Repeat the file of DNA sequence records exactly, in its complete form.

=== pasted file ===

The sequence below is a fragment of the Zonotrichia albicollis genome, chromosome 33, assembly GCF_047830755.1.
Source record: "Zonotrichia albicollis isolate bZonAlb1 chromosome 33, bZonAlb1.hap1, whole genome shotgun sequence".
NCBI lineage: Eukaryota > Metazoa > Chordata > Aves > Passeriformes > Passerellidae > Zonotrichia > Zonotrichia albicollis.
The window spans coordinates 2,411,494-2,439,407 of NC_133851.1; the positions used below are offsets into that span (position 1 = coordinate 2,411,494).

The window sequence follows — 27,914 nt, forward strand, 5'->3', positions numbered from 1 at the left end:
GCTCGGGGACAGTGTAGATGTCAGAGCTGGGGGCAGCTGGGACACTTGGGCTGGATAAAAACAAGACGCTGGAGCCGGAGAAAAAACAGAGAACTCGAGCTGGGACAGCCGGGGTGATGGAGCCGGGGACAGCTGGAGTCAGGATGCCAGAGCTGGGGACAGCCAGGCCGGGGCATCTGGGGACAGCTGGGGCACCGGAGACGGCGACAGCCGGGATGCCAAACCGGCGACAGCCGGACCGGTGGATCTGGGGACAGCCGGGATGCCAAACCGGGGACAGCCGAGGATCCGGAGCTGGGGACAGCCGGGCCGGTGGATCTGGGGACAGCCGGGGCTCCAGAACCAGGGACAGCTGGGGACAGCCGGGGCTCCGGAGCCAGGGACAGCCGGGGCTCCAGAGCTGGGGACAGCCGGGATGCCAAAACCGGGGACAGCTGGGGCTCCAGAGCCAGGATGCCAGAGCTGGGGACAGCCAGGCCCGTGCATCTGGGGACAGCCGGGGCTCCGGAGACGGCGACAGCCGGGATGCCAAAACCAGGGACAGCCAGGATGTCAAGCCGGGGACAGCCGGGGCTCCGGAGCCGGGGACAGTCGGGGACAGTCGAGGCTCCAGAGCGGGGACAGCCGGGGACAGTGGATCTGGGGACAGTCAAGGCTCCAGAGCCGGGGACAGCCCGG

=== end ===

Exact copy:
The sequence below is a fragment of the Zonotrichia albicollis genome, chromosome 33, assembly GCF_047830755.1.
Source record: "Zonotrichia albicollis isolate bZonAlb1 chromosome 33, bZonAlb1.hap1, whole genome shotgun sequence".
NCBI lineage: Eukaryota > Metazoa > Chordata > Aves > Passeriformes > Passerellidae > Zonotrichia > Zonotrichia albicollis.
The window spans coordinates 2,411,494-2,439,407 of NC_133851.1; the positions used below are offsets into that span (position 1 = coordinate 2,411,494).

The window sequence follows — 27,914 nt, forward strand, 5'->3', positions numbered from 1 at the left end:
GCTCGGGGACAGTGTAGATGTCAGAGCTGGGGGCAGCTGGGACACTTGGGCTGGATAAAAACAAGACGCTGGAGCCGGAGAAAAAACAGAGAACTCGAGCTGGGACAGCCGGGGTGATGGAGCCGGGGACAGCTGGAGTCAGGATGCCAGAGCTGGGGACAGCCAGGCCGGGGCATCTGGGGACAGCTGGGGCACCGGAGACGGCGACAGCCGGGATGCCAAACCGGCGACAGCCGGACCGGTGGATCTGGGGACAGCCGGGATGCCAAACCGGGGACAGCCGAGGATCCGGAGCTGGGGACAGCCGGGCCGGTGGATCTGGGGACAGCCGGGGCTCCAGAACCAGGGACAGCTGGGGACAGCCGGGGCTCCGGAGCCAGGGACAGCCGGGGCTCCAGAGCTGGGGACAGCCGGGATGCCAAAACCGGGGACAGCTGGGGCTCCAGAGCCAGGATGCCAGAGCTGGGGACAGCCAGGCCCGTGCATCTGGGGACAGCCGGGGCTCCGGAGACGGCGACAGCCGGGATGCCAAAACCAGGGACAGCCAGGATGTCAAGCCGGGGACAGCCGGGGCTCCGGAGCCGGGGACAGTCGGGGACAGTCGAGGCTCCAGAGCGGGGACAGCCGGGGACAGTGGATCTGGGGACAGTCAAGGCTCCAGAGCCGGGGACAGCCCGG